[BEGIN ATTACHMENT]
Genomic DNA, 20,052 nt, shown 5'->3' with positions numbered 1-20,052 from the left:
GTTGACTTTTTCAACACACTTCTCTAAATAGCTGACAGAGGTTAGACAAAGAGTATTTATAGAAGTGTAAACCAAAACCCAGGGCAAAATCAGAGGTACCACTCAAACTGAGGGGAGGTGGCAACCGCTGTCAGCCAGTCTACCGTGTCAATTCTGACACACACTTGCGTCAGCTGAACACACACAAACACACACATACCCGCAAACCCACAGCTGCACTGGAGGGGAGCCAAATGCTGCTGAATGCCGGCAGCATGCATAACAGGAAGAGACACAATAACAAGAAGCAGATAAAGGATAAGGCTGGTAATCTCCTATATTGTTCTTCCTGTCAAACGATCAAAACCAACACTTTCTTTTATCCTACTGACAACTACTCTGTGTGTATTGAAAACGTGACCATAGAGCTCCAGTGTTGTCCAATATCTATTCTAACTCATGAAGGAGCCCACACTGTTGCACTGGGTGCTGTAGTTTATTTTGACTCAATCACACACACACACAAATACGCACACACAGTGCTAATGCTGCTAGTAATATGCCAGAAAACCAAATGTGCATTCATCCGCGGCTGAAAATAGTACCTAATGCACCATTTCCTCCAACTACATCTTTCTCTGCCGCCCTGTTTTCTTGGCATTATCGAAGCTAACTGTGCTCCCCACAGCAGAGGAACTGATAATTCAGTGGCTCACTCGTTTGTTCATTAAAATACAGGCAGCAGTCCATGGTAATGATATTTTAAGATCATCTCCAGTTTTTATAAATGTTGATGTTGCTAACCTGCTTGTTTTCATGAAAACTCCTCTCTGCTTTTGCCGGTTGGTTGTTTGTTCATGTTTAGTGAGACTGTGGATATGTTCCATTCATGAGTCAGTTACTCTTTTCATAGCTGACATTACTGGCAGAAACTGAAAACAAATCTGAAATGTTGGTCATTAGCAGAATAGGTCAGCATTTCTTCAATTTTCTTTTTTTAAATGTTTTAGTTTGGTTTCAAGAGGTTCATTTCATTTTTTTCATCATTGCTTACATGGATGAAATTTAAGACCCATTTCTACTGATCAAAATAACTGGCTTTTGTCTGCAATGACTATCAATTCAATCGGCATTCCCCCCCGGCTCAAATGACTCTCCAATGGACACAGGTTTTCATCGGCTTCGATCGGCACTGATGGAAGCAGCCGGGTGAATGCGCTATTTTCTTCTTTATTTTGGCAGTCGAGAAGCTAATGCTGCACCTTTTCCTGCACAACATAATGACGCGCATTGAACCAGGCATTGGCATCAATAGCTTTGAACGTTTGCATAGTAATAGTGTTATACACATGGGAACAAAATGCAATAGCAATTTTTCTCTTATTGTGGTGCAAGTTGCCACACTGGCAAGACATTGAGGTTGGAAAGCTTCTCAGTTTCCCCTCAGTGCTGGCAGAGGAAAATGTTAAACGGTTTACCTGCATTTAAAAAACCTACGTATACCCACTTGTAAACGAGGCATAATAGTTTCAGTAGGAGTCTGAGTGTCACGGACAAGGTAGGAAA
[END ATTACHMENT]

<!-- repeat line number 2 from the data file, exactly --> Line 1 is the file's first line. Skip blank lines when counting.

GTTGACTTTTTCAACACACTTCTCTAAATAGCTGACAGAGGTTAGACAAAGAGTATTTATAGAAGTGTAAACCAAAACCCAGGGCAAAATCAGAGGTACCACTCAAACTGAGGGGAGGTGGCAACCGCTGTCAGCCAGTCTACCGTGTCAATTCTGACACACACTTGCGTCAGCTGAACACACACAAACACACACATACCCGCAAACCCACAGCTGCACTGGAGGGGAGCCAAATGCTGCTGAATGCCGGCAGCATGCATAACAGGAAGAGACACAATAACAAGAAGCAGATAAAGGATAAGGCTGGTAATCTCCTATATTGTTCTTCCTGTCAAACGATCAAAACCAACACTTTCTTTTATCCTACTGACAACTACTCTGTGTGTATTGAAAACGTGACCATAGAGCTCCAGTGTTGTCCAATATCTATTCTAACTCATGAAGGAGCCCACACTGTTGCACTGGGTGCTGTAGTTTATTTTGACTCAATCACACACACACACAAATACGCACACACAGTGCTAATGCTGCTAGTAATATGCCAGAAAACCAAATGTGCATTCATCCGCGGCTGAAAATAGTACCTAATGCACCATTTCCTCCAACTACATCTTTCTCTGCCGCCCTGTTTTCTTGGCATTATCGAAGCTAACTGTGCTCCCCACAGCAGAGGAACTGATAATTCAGTGGCTCACTCGTTTGTTCATTAAAATACAGGCAGCAGTCCATGGTAATGATATTTTAAGATCATCTCCAGTTTTTATAAATGTTGATGTTGCTAACCTGCTTGTTTTCATGAAAACTCCTCTCTGCTTTTGCCGGTTGGTTGTTTGTTCATGTTTAGTGAGACTGTGGATATGTTCCATTCATGAGTCAGTTACTCTTTTCATAGCTGACATTACTGGCAGAAACTGAAAACAAATCTGAAATGTTGGTCATTAGCAGAATAGGTCAGCATTTCTTCAATTTTCTTTTTTTAAATGTTTTAGTTTGGTTTCAAGAGGTTCATTTCATTTTTTTCATCATTGCTTACATGGATGAAATTTAAGACCCATTTCTACTGATCAAAATAACTGGCTTTTGTCTGCAATGACTATCAATTCAATCGGCATTCCCCCCCGGCTCAAATGACTCTCCAATGGACACAGGTTTTCATCGGCTTCGATCGGCACTGATGGAAGCAGCCGGGTGAATGCGCTATTTTCTTCTTTATTTTGGCAGTCGAGAAGCTAATGCTGCACCTTTTCCTGCACAACATAATGACGCGCATTGAACCAGGCATTGGCATCAATAGCTTTGAACGTTTGCATAGTAATAGTGTTATACACATGGGAACAAAATGCAATAGCAATTTTTCTCTTATTGTGGTGCAAGTTGCCACACTGGCAAGACATTGAGGTTGGAAAGCTTCTCAGTTTCCCCTCAGTGCTGGCAGAGGAAAATGTTAAACGGTTTACCTGCATTTAAAAAACCTACGTATACCCACTTGTAAACGAGGCATAATAGTTTCAGTAGGAGTCTGAGTGTCACGGACAAGGTAGGAAA